Fantasie_Freya_Comparison Fantasie_Freya_Comparison2

Consequently, if frames like Elodie/Lois/Susannah work for you and/or you have softer, bottom heavy breasts with a wide root, consider Rapture.  My experience in the shop indicates many women (not all of course) in the H+ cup size range need depth toward the center, even if they still need a wider wire on the side.  Rapture isn’t a terrible bra, but it’s a disappointment for me.  It’s symbolic of something both consumers and lingerie professionals have come to expect with this industry:  Companies routinely ignore the requests/feedback of consumers.  Not only does Eveden posses some exceptionally talented designers with years of experience, but they also have the financial clout to experiment.  When Marvel and Rapture debuted, I thought the company was moving in a more inclusive direction.  Let’s be honest:  Freya boasts adorable prints and lovely hues, but it also offers basics more frequently than major competitor Cleo.  Similarly, Fantasie creates a sophisticated palette and classy designs which could cut into Panache Superbra sales.  Neither brand is for every taste, naturally, but season-to-season, customers are always talking about how they love what those companies offer but the fit/shape is not what they want.

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To be fair, there are some women for whom the bras are great as is, but I think it would be wonderful for the company to offer some alternative styles, to listen to customers and reshape their designs to include more breast shapes.  Why not gather feedback and look at how they can improve the fit for higher cup sizes or certain breast types?  Or, why not be honest with themselves and with consumers on who the ideal size market for the bra is?  My fiery passion here arises from a personal desire to mix Freya back into my wardrobe.  The new colorway for the Ignite bra is so perfect for what I want right now, but I am not going to compromise on fit.  Freya has so much potential, and I truly want to see them reach it.  More quality options for a variety of breast shapes would be fabulous, and I want see Freya make that happen.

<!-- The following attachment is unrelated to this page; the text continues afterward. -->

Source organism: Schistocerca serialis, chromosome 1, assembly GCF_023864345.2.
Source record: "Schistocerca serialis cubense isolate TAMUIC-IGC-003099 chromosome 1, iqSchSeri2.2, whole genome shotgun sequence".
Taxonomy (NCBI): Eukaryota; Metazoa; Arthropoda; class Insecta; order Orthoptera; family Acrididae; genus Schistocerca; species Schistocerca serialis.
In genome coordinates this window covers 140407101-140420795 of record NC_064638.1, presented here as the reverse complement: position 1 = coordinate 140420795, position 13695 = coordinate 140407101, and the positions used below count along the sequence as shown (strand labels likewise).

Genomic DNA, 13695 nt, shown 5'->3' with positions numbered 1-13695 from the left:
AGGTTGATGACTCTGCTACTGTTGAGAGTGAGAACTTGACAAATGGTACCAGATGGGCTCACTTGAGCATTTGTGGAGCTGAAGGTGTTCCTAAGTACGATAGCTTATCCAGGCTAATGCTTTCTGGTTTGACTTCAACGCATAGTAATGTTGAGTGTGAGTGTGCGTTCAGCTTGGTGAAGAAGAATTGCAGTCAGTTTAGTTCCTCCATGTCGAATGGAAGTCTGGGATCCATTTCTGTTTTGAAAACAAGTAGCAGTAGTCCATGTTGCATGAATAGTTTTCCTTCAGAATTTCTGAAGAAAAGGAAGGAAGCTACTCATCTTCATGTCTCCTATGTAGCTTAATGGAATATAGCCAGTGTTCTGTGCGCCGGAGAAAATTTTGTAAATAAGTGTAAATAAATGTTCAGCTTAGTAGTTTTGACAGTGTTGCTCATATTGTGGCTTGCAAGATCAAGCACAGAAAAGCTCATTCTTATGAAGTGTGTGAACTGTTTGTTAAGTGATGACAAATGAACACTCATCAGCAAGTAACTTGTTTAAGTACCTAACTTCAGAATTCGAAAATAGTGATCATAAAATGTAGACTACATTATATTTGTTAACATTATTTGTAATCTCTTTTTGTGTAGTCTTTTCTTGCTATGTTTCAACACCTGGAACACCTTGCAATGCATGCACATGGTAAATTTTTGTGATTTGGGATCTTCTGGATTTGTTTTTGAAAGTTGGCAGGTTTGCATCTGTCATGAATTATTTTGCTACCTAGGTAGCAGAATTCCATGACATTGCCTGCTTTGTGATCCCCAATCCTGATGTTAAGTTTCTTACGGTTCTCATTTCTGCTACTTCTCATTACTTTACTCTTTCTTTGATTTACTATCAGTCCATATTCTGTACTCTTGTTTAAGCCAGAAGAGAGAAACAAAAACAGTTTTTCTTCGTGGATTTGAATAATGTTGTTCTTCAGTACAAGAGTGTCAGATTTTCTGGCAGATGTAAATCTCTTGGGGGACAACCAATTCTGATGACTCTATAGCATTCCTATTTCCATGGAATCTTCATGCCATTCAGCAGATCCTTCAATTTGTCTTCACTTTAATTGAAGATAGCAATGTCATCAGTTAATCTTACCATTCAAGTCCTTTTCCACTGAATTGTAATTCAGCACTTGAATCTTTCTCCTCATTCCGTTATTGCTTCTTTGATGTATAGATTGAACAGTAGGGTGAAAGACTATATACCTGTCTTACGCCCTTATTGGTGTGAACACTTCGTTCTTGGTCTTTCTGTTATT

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Ranting aside, the Rapture is really comfortable.  Despite being wide, the cup is not tall, especially under the arm where I tend to be the most sensitive, and the lower gore feels amazing for me.  The coverage is enough to keep tissue contained without taking too much real estate on my chest, which I enjoy.  The other fit issues were just too much for me to ignore in a brand new bra.

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Materials & Design:  Freya, along with the other Eveden brands, often uses top quality materials, and Rapture is no different.  The band felt firmer with less stretch while the cups were soft but stiff enough to provide support, and the fully-adjustable straps and three hook-and-eye closures were perfect.  Furthermore, lately I have been craving a few solid color bras with minimal details (maybe I overdid it on prints in past seasons), and Rapture ticks off all the right boxes here.  The subtle pattern on the cup keeps the style interesting, and the accent bows and flat embroidery detail are the perfect amount of flair to a basic black bra without feeling over-the-top.  You may have guessed by now how disappointed I was not to keep this bra.